In contrast to NHS preactivated sensor chips, azido surfaces are very stable and can be stored frozen for at least several months. Also, the DBCO-linker is stable for months if stored frozen. Fig. 6 shows the immobilization yield of a batch of DBCO-conjugated protein A/G on azido-functionalized HC30M sensor chips (all chips from one batch).

Figure 6. Immobilization yield of DBCO-labeled protein on azido-functionalized HC30M surface over the course of 2 months.

Interaction analysis

For interaction analysis, a well-known reference assay for SPR instruments and surfaces was chosen. Carbonic anhydrase II (CAII) was immobilized in a Reichert 4SPR system with EDC and sulfo-NHS (a more reactive ester than NHS) and with the new Click Coupling immobilization method on a plain and on an azido-modified HC30M sensor chip, respectively. The analyte sulpiride (Mw = 341 Da) in PBS was injected at six different concentrations, each in triplicate, at 25°C (Fig. 7).

Figure 7. Sensorgrams of the interaction of immobilized CAII with sulpiride (Mw = 341 Da) on a sensor chip with direct covalent immobilization of CAII via EDC/sNHS (left), and on an azido-sensor chip with DBCO-labeled CAII (right). The running buffer was PBS with 3% DMSO. Each analyte concentration was injected in triplicate. Measurements were performed at 25°C. Data shown are double referenced and DMSO corrected.

This side-by-side comparison shows that Click Coupling chemistry has no influence on the interaction of CAII and sulpiride compared with direct immobilization via EDC/NHS. All data are in good accordance with peer-reviewed, published data1, 2. Slightly higher on- and off-rates for the Click-Coupling chemistry might indicate better accessibility of the ligand by the analyte due to the presence of the PEG4 linker.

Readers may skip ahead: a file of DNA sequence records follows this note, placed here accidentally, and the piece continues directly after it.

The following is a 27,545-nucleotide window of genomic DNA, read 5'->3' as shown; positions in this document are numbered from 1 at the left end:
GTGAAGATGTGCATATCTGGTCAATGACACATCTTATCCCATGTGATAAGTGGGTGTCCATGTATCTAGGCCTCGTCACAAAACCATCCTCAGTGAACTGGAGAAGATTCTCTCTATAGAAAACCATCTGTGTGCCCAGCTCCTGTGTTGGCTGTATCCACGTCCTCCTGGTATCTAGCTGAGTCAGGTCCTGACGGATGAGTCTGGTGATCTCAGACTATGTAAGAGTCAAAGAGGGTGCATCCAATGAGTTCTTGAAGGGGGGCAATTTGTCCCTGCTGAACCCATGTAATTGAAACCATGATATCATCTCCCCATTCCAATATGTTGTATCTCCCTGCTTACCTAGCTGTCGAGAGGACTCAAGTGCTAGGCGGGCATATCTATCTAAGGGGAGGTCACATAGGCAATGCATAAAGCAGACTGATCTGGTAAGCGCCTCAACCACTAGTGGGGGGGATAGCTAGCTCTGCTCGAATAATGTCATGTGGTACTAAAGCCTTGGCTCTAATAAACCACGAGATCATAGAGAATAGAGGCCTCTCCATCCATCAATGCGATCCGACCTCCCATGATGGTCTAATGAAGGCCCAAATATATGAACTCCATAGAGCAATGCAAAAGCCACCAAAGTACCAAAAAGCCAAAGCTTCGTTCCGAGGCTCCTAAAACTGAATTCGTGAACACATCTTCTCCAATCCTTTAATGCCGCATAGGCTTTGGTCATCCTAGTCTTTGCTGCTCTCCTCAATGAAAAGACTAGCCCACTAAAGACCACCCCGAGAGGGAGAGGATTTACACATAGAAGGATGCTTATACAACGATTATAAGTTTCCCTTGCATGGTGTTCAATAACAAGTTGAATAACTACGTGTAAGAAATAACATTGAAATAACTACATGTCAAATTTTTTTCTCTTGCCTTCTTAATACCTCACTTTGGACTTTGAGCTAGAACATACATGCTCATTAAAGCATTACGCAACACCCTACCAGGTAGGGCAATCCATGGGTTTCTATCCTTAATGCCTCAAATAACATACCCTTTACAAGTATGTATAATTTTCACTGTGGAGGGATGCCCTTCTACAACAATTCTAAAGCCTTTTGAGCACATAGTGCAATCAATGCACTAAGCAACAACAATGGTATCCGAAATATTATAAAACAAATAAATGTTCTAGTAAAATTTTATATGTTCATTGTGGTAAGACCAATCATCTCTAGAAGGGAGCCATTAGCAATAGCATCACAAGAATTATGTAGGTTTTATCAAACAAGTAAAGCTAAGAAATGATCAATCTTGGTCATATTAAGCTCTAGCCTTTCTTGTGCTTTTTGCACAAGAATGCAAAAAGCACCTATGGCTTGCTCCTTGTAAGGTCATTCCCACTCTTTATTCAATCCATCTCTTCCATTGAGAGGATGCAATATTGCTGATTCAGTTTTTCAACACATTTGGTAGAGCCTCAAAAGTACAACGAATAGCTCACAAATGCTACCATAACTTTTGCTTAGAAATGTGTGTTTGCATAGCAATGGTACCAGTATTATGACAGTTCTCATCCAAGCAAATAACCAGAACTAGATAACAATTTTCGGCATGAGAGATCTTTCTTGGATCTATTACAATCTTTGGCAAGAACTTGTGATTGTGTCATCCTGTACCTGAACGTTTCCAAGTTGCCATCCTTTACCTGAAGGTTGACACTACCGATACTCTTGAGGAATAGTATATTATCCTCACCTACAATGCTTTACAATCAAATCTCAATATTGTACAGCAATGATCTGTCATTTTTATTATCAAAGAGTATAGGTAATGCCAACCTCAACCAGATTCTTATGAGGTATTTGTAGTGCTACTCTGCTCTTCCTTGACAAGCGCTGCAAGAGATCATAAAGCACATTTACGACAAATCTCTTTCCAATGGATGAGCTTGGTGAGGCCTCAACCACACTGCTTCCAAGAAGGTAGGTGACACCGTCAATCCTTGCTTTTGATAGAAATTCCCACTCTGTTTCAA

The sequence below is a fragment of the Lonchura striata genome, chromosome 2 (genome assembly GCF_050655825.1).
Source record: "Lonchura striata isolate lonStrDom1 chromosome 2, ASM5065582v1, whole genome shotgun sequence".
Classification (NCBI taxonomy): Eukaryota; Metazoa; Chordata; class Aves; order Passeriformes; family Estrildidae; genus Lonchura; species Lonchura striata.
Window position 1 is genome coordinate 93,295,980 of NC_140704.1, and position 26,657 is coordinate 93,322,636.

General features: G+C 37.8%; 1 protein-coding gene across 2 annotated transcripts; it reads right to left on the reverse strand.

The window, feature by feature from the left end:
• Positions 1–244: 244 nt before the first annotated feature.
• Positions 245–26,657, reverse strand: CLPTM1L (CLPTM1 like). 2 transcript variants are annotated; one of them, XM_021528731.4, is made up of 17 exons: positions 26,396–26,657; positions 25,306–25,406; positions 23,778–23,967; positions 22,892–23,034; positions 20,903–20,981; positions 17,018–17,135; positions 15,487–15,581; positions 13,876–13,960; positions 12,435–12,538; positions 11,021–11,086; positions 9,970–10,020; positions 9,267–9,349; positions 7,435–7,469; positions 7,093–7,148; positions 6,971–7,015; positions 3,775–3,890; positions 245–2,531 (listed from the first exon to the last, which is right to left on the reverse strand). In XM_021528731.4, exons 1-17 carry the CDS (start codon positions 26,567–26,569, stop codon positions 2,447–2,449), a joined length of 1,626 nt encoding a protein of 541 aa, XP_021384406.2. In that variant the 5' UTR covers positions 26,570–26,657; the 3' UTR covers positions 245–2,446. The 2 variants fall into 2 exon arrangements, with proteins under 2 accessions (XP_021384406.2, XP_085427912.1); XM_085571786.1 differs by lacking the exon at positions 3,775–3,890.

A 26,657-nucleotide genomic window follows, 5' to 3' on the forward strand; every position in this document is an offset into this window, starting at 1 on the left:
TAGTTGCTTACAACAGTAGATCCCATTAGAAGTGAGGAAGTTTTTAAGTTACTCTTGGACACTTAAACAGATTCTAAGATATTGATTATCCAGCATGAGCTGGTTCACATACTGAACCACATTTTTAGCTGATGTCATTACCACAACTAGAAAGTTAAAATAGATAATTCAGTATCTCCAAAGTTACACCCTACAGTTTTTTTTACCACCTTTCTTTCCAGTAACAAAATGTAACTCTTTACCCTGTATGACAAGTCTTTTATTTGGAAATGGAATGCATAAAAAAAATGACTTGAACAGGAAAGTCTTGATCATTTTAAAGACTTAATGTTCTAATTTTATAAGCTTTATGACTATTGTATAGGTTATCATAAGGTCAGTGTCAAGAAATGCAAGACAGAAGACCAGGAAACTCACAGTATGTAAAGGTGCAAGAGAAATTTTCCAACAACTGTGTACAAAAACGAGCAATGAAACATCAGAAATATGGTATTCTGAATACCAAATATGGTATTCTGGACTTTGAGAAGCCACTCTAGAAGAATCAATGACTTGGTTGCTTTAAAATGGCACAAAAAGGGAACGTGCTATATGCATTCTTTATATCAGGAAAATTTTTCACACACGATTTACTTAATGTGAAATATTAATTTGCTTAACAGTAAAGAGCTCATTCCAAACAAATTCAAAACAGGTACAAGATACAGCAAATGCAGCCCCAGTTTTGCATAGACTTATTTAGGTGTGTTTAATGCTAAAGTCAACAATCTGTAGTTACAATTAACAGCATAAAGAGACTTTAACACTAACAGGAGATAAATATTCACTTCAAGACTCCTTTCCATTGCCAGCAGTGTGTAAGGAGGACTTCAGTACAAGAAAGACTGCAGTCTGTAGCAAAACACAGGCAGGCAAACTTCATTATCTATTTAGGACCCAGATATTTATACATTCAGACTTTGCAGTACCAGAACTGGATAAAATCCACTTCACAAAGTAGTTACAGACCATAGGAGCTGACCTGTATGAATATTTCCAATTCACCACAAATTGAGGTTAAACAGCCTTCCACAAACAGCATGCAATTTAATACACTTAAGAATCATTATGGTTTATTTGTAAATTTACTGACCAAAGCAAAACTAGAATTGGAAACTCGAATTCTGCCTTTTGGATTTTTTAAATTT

Click-coupling is a highly repeatable, robust and ligand-friendly immobilization chemistry, which significantly increases signal-to-noise ratio and data quality.


Surfaces for azide labelled ligands

Some expression systems are capable of site-specific integration of non-natural amino acids containing an azide moiety. For efficient, selective and site-directed Click Coupling of such ligands XanTec is also offering DBCO modified sensor chips.


  1. Navratilova, I., Papalia, G. A., Rich, R. L., Bedinger, D., Brophy, S., Condon, B., ... & Heutmekers, T. (2007). Thermodynamic benchmark study using Biacore technology. Analytical biochemistry, 364(1), 67-77.
  2. Papalia, G. A., Leavitt, S., Bynum, M. A., Katsamba, P. S., Wilton, R., Qiu, H., ... & Giannetti, A. M. (2006). Comparative analysis of 10 small molecules binding to carbonic anhydrase II by different investigators using Biacore technology. Analytical biochemistry, 359(1), 94-105.